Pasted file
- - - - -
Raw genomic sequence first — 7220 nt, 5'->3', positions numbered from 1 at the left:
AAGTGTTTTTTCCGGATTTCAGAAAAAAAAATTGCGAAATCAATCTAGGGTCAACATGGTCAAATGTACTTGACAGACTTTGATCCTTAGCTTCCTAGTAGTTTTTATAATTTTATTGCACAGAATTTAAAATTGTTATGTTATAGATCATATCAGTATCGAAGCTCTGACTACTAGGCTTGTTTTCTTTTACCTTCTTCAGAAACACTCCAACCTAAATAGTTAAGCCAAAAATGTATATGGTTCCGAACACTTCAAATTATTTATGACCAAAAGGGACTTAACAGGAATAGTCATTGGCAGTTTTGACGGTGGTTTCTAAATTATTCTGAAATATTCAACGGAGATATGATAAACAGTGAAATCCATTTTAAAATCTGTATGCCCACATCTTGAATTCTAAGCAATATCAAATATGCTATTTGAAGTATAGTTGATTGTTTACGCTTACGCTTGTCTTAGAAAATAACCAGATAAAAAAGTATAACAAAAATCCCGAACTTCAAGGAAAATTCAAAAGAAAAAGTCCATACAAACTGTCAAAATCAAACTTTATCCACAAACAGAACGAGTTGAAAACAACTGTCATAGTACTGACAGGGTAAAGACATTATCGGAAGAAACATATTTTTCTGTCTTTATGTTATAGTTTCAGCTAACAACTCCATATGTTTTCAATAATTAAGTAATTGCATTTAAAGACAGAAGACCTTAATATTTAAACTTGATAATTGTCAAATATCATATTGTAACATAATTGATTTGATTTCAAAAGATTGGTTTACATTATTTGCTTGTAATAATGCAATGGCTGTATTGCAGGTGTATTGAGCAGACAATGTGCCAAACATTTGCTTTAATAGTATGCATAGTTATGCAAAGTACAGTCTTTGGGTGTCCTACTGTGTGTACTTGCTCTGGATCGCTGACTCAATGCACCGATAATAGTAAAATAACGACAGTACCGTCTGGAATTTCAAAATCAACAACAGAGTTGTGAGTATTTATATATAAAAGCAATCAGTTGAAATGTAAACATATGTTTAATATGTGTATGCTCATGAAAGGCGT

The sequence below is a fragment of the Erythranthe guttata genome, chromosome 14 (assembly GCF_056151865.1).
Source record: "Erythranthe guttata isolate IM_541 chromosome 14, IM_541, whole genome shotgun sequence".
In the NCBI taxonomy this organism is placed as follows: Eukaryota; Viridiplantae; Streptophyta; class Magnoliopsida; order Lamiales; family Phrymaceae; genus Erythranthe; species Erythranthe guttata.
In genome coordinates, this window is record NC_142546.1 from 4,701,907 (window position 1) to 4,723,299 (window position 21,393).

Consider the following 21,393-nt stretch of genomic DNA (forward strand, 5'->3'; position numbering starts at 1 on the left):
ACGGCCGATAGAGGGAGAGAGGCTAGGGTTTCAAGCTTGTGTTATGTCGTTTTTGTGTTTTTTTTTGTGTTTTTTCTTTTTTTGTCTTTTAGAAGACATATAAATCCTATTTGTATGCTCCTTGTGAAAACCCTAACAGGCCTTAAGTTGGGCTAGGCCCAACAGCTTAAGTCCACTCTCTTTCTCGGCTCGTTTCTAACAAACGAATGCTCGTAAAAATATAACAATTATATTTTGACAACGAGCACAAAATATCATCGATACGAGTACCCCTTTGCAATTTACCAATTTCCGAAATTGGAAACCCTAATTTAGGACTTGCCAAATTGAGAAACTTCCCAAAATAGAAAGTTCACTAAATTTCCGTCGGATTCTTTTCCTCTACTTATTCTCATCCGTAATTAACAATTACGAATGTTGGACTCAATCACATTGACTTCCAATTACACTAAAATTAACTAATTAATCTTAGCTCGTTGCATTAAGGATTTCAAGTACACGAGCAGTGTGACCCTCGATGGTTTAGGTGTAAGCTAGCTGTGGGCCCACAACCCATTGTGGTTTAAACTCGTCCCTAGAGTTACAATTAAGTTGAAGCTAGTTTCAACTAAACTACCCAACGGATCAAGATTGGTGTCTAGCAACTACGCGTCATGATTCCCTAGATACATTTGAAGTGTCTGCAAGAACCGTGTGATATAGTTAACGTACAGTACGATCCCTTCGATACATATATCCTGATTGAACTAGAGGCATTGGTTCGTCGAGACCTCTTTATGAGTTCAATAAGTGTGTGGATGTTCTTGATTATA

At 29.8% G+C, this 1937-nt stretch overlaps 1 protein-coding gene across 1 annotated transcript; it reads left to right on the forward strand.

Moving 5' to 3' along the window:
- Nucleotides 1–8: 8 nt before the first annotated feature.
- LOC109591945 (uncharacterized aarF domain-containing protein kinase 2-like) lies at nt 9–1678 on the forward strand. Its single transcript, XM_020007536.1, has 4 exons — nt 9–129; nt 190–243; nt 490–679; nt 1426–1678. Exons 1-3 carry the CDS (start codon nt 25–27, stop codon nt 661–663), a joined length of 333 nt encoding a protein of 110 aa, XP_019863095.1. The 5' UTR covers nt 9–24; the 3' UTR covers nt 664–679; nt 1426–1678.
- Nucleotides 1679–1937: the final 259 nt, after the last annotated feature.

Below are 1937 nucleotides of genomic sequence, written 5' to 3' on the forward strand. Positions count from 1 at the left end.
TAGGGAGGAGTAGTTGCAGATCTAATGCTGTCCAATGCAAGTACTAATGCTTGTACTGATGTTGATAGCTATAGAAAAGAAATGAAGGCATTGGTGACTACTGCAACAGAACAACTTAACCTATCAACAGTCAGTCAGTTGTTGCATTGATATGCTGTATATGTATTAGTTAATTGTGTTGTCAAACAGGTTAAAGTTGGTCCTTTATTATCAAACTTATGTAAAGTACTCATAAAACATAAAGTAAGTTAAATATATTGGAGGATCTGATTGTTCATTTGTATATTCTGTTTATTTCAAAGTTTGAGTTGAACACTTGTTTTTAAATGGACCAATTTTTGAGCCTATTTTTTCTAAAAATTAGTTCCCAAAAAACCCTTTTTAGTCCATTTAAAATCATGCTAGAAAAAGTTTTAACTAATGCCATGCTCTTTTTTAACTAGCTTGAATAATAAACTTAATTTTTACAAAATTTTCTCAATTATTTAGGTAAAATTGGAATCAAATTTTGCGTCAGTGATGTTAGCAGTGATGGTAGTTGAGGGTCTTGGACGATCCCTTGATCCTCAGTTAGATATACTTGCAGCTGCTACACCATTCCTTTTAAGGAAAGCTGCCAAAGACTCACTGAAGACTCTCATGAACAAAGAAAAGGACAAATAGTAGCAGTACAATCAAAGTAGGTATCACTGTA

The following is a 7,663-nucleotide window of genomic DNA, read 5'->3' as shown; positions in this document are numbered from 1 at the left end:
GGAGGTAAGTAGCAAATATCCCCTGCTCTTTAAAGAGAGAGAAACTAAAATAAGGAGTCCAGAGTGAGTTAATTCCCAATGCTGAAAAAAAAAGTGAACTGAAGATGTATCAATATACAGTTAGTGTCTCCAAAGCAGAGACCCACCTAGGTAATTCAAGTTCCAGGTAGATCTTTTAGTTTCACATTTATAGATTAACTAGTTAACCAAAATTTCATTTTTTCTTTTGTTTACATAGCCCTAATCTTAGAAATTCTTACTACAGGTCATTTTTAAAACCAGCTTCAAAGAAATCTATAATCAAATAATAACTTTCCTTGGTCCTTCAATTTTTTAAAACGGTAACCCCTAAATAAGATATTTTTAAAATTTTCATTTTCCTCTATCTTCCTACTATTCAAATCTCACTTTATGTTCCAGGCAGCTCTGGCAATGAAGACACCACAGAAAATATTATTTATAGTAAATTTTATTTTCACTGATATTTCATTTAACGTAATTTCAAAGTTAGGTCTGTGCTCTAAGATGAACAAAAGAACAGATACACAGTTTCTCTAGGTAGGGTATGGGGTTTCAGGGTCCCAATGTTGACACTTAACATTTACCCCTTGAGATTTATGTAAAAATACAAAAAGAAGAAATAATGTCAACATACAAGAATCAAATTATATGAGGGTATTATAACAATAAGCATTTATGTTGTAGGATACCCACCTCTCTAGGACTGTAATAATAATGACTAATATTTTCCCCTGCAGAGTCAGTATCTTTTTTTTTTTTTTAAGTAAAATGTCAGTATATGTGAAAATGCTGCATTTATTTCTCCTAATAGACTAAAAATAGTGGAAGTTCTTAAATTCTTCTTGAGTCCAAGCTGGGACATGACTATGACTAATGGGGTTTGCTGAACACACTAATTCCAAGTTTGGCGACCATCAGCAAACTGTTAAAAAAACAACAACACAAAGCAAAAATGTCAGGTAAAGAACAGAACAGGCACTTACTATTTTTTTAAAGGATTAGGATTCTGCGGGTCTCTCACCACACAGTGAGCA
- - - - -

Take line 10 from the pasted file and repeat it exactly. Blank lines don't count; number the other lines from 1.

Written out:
Moving 5' to 3' along the window: